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Karen Riede, a volunteer for the Animal Encounters program at the Bergen County Zoo, shows Luke, a domesticated rabbit, to Mariam Kachaturion during a visit to Armenian Home for the Aged in Emerson.
Karen Riede, a volunteer for the Animal Encounters program at the Bergen County Zoo, shows Luke, a domesticated rabbit, to Mariam Kachaturion during a visit to Armenian Home for the Aged in Emerson.
Posted: Monday January 23, 2012, 1:56 PM
Animal Encounters: Program at Bergen County Zoo brings animals to visit nursing homes and long-term care facilities
By KARA YORIO

Luke the domesticated rabbit is minding his own business, eating his breakfast in a back room at the Bergen County Zoo. Above him a couple of chinchillas sleep. Around the room, chickens make some noise and two ferrets scurry about in their cage.

Meanwhile, Ridgefield's Karen Riede gets ready for an outing with Luke. Today, they are going to visit the Armenian Home for the Aged in Emerson as part of the zoo's Animal Encounters program.

Riede has been volunteering for more than a decade, taking animals from the zoo to visit nursing homes and long-term care facilities. Most people think of these kinds of visits and immediately picture a therapy dog. But the Bergen County Zoo sends out a rabbit, chinchilla, lizard, turtle, hedgehog, ferret and chicken (yes, chicken) on a rotating basis to nursing homes throughout the county.

The Animal Encounters program makes 19 visits a month and has a waiting list of facilities that want to participate. Volunteers like Reide are trained by the zoo staff before being sent out on one weekday visit a month.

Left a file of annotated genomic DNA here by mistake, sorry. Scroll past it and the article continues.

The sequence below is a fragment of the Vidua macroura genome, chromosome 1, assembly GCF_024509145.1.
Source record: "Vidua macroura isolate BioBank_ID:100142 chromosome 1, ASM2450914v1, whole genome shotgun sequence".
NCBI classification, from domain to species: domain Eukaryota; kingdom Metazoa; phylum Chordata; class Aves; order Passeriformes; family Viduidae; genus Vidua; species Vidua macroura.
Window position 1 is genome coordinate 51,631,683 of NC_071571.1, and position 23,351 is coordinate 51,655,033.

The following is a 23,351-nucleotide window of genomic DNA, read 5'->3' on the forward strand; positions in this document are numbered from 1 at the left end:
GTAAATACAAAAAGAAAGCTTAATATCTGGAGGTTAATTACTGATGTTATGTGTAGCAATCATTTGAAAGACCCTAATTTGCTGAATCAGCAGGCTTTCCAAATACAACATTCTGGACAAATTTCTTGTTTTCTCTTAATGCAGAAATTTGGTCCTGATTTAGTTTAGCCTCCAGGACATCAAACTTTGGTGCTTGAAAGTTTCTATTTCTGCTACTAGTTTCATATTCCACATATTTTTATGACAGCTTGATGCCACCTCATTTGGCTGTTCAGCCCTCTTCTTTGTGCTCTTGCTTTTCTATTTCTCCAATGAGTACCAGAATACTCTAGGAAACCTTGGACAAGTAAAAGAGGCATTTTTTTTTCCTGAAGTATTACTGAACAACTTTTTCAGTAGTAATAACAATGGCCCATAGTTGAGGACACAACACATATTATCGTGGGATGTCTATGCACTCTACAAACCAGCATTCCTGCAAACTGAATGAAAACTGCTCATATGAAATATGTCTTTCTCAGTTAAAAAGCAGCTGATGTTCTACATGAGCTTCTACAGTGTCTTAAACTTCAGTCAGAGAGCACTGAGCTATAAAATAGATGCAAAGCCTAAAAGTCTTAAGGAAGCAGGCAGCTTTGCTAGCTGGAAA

"He doesn't need much preparation," Riede says after pulling Luke the rabbit out of the cage and taking some extra wood chips out of his fur. "He's ready to go."

She puts him in his cage, covers it with a blanket, moves his name (officially "Bear Luke") to "Out" on the zoo board, and heads for the car.

Ideally, volunteers work in pairs, but since her regular partner moved away, Riede has been on her own. But, of course, she's not alone. She carries with her a key visitor, there to lift spirits and make a connection others can't.

"An animal brings out something that a person may not," says Josepha Roloff, activities director at the Emerson Health and Rehabilitation Center, which gets monthly visits from a volunteer.

"No matter what it is, they smile for the animals," says Katie Chupak, activities assistant at the Armenian Home. "Even some of the residents that don't react to things react to the animals."

From the moment he enters the building, the big black-and-white rabbit is a hit, as staff members rush to see who Riede has brought this month and say hello to Luke.

"They love animals," the home's director of nursing Shakeh Bautista says of the residents. "It gives them emotional support and also gives them comfort."

Residents can't pet some animals, like the lizard and the hedgehog, so the volunteer brings an object they can touch that feels like the animal. But, of course, Luke's great appeal is not only his cute face, but his soft fur. It elicits a range of responses.

For some, it's just the touch of the fur and a smile. For others, his presence sparks lively conversation. Mariam Kachaturion loves Luke's visit, telling Riede, through an interpreter, of a bunny she had growing up in Syria.

"Very sweet and soft," Kachaturion says of Luke. "I love it."

These moments with residents keep Riede coming back each month.

"I was thinking of where else I'd rather be at that moment. It has to be there for that day," she says. "It's a random act of kindness. If someone wants to add a little meaning to their life, do something different, it's a wonderful thing."

WHAT: Animal Encounters Volunteer Program Training

WHEN: Friday mornings in February and March

WHERE: Bergen County Zoo, 216 Forest Ave., Paramus

FOR MORE INFO: Contact Liz Carletta, 201-262-3771, lcarletta@co.bergen.us

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